Coconut: Coconut is used across a wide variety of vegan products, such as vegan cheese, vegan yogurt, vegan butter, vegan ice cream and more. While coconut has a creamy texture that mimics dairy, it is important to keep in mind that coconut has a much stronger flavor than other dairy substitutes and is therefore not a neutral base.
Many people who adopt a vegan lifestyle do so out of concern for the negative impact that animal products have on the environment. Generally, plant-based milk substitutes are better for the environment than dairy milk given the significant amount of resources animal farming requires. However, when it comes to choosing plant-based dairy substitutes, it is important to consider the ecological impacts and benefits of cashews vs. almonds vs. oats.
Cashews: Cashew trees are fairly drought resistant. When grown in wet areas, like Vietnam, they do not require irrigation as they receive enough moisture from the rainfall. Cashews are ideal for organic farming because their strong defenses make them naturally resistant to pests (i.e. no need for insecticides). Cashews neutral taste and creamy texture
Oatmilk: Oatmilk has become one of the most popular vegan milks very quickly. Oats have similar land requirements to other plant-based milk bases, but oats require less water than almonds. It is important to buy organic oats and oat products to avoid consuming high levels of glyphosate, an herbicide used in conventional oat farming.
Almond milk: Almond milk has also received a lot of attention as a plant-based dairy substitute, however almond milk is resource intensive. Almond trees need large amounts of water to grow. Growing a single almond takes about a gallon of water, meaning that sustaining a single almond tree can require hundreds of gallons. Ninety percent of the world’s supply of almonds comes from California, an arid region that does not see much rainfall and has been in a drought for much of the last decade. In order to grow almonds in California, water must be taken from reservoirs (water held in reserve for the state)
Rice milk and soy milk are other popular plant-derived dairy alternatives that are better for the environment than dairy milk or almond milk.
Cashews are versatile enough to use in a number of vegan recipes, from beverages to entrees to desserts.
One tasty way to eat cashews is to roast them in the oven with salt and desired spices. To roast cashews, heat the oven to 350 degrees and roast them for approximately 10 minutes – turning them halfway through to prevent any burning.
Blend 3 cups of roasted or unroasted cashews in a food processor. Blend until creamy, adding 2 tablespoons of coconut oil for a thinner nut butter. Add salt, sugar, or desired spices once the desired consistency is achieved.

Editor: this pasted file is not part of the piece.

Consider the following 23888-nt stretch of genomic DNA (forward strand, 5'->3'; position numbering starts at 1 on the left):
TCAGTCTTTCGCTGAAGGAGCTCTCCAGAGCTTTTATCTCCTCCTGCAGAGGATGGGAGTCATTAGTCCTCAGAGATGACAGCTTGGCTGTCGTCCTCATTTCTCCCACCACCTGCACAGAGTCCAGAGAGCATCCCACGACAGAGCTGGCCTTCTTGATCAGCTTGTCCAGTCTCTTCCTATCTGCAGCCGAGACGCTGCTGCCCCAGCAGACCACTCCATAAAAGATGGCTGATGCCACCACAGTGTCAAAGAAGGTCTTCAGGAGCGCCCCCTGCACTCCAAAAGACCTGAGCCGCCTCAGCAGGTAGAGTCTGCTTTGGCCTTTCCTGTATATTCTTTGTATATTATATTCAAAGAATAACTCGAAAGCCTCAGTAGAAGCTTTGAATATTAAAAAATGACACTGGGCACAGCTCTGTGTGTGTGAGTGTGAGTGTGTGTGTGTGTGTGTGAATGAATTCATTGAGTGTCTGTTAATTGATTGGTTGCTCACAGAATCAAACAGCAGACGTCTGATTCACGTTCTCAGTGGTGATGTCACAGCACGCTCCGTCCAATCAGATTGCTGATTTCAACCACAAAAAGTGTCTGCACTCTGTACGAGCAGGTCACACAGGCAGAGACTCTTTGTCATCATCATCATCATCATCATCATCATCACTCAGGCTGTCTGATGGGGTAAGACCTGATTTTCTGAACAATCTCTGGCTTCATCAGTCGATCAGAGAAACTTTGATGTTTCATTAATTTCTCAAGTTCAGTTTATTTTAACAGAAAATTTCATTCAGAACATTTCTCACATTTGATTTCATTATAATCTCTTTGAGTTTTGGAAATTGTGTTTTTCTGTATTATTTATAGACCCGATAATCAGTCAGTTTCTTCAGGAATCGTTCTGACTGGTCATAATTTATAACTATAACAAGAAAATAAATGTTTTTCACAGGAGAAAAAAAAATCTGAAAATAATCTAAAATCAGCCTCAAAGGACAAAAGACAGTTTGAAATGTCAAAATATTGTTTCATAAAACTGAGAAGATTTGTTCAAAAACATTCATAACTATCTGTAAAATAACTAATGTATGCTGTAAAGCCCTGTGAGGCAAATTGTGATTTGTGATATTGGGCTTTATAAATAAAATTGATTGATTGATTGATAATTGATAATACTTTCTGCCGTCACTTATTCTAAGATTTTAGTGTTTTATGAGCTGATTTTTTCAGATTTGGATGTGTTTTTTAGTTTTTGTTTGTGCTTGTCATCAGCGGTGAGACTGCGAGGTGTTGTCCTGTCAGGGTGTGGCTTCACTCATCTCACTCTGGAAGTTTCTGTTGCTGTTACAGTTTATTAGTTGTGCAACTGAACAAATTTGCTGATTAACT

Cashew cream or cashew milk are common ingredients in soups, such as this Herby Green Goddess Soup.
Roasted cashews also add a nice crunch to salads or curry dishes, as shown in this Coconut Cauliflower Curry.
Cashews creamy textures makes them the perfect base for creamy pasta sauces, like this Vegan Baked Mac and Cheese.
Cashew milk, butter, and sour cream can all be key ingredients in desserts, such as this Vegan Lemon Tart, which uses all three.
Forager Project Cashewmilk is made from cashews farmed sustainably and sourced ethically in Vietnam and produced at our small facility in Indio, California. Forager Project Cashewmilk is a convenient alternative to making your own cashewmilk. If you are eager to make your own cashew milk, try this DIY recipe:
Feel free to play around with the proportions to create a milk as creamy or as sweet as you’d like. To make it creamier, add more cashews for a sweeter milk, add a touch of maple syrup, coconut sugar or lucuma fruit powder. For a spiced cashew milk, try adding nutmeg, cinnamon and cardamom. Soaking the cashews ahead of time and having a powerful blender helps the cashews break down better, ultimately creating a smoother milk.
2 1/2 cups filtered water
1/3 cup unsalted cashews
1 tablespoon coconut sugar, or sweetener of your choice
Pinch of sea salt
Boil a 1- 2 cups of water and pour it over the cashews. Let the cashews sit and soften for at least 5 minutes. Drain the cashews. Using a high-speed blender, blend the cashews and 2 1/2 cups of fresh filtered water. Add the salt and if you want, the coconut sugar (or sweetener of your choice). Let the blender run on high speed for 5 minutes or until you can’t see any cashew bits. Strain the mixture through a fine sieve and pour milk into a clean container. Refrigerate and let cool – this cashew milk tastes best the day after it has been made, once it has fully cooled and it typically stays fresh for 5 days.
Forager Project is a family-owned and operated organic food company, crafting plant-based foods in California since 2013.